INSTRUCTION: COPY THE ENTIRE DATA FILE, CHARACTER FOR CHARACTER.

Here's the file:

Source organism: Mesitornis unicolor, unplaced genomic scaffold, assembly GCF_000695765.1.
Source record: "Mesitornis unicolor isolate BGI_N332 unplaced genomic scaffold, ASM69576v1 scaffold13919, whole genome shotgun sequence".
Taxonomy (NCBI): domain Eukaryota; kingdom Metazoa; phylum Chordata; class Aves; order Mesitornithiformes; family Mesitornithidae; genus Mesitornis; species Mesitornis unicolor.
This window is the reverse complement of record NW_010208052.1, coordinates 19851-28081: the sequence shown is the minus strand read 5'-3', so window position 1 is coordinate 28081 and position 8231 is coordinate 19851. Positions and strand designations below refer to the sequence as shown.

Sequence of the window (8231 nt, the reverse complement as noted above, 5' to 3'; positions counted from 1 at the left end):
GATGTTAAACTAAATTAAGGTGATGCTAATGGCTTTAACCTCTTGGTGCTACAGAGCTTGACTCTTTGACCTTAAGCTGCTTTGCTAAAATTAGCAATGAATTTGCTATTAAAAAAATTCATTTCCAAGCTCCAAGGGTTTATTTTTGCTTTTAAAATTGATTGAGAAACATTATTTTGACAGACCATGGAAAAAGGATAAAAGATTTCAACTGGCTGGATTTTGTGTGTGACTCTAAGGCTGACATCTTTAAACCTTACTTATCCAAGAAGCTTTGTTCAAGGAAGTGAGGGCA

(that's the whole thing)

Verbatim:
Source organism: Mesitornis unicolor, unplaced genomic scaffold, assembly GCF_000695765.1.
Source record: "Mesitornis unicolor isolate BGI_N332 unplaced genomic scaffold, ASM69576v1 scaffold13919, whole genome shotgun sequence".
Taxonomy (NCBI): domain Eukaryota; kingdom Metazoa; phylum Chordata; class Aves; order Mesitornithiformes; family Mesitornithidae; genus Mesitornis; species Mesitornis unicolor.
This window is the reverse complement of record NW_010208052.1, coordinates 19851-28081: the sequence shown is the minus strand read 5'-3', so window position 1 is coordinate 28081 and position 8231 is coordinate 19851. Positions and strand designations below refer to the sequence as shown.

Sequence of the window (8231 nt, the reverse complement as noted above, 5' to 3'; positions counted from 1 at the left end):
GATGTTAAACTAAATTAAGGTGATGCTAATGGCTTTAACCTCTTGGTGCTACAGAGCTTGACTCTTTGACCTTAAGCTGCTTTGCTAAAATTAGCAATGAATTTGCTATTAAAAAAATTCATTTCCAAGCTCCAAGGGTTTATTTTTGCTTTTAAAATTGATTGAGAAACATTATTTTGACAGACCATGGAAAAAGGATAAAAGATTTCAACTGGCTGGATTTTGTGTGTGACTCTAAGGCTGACATCTTTAAACCTTACTTATCCAAGAAGCTTTGTTCAAGGAAGTGAGGGCA